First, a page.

As control of the global pandemic is underway and case numbers are turning lower, rising interest rates due to a corresponding increase in economic activity and inflation are once again at the forefront of our concerns. Such changes, at least temporarily, tend to unsettle equity markets and trigger certain sector rotations. Historically, though, rising interest rates tend to coincide with higher rather than lower equity prices.

Let’s begin with the interaction of interest rates and equities from a valuation standpoint. Academia would suggest that as interest rates go up equity prices should go down, simply by discounting the future cash flows at the new higher rate. While this seems appropriate, such a thesis disregards the fact that, in general, higher rates are accompanied with accelerated earnings growth and expanding economic conditions.

During these times of changing rates, we would expect to see certain market segments performing well while others perform notably worse. These tend to take shape in defensive/high dividend stocks suffering, while banks/industrials tend to outperform. Such sector rotations already seem to be underway, as consumer staples and utilities have underperformed the index thus far year to date.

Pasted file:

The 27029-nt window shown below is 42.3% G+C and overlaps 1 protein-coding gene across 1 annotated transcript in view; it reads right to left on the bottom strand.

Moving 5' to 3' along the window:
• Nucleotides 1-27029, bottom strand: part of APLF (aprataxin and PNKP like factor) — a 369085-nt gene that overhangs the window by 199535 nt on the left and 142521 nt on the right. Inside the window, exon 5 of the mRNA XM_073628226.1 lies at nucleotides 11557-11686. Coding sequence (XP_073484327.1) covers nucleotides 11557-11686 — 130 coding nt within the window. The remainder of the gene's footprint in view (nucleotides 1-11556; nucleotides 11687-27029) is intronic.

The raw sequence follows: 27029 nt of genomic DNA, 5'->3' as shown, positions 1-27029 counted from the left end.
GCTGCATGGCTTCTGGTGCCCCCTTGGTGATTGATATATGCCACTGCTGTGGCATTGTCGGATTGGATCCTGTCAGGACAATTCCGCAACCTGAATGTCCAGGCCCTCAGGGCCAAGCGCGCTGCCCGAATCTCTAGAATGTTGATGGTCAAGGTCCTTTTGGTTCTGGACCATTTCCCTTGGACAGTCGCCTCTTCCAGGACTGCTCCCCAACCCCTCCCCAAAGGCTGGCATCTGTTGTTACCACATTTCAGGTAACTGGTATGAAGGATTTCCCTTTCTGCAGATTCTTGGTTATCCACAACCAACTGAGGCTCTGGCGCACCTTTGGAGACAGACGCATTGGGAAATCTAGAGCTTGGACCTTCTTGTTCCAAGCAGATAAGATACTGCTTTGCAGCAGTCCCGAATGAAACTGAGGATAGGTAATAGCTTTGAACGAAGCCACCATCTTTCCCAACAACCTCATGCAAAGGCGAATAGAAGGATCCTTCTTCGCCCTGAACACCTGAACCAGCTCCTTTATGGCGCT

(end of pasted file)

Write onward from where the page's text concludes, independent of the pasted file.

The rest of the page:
When examining past periods of rising interest rates the performance of equities tends to be more positive than not. Our dataset, which expands from 1946 to present, examines the 30-Year Treasury Yield and the S&P 500 Total Return (annualized). When examining these periods, on average, a 1.9% increase in interest rates corresponds with an increase of 16.5% for equities (see graphic below).


While there have been a few instances when higher rates coincided with subpar returns and lower valuations, particularly during the 1970s and 80s, those rate environments were much different to what we find ourselves in today. Prevailing interest rates during those times tended to be much higher than today’s low levels, and historically, when interest rates rise from lower levels stock valuations also tend to rise. So, while certain sectors may not fair as well as others, the overall market should follow along with rates until higher rates ultimately smother the economic recovery.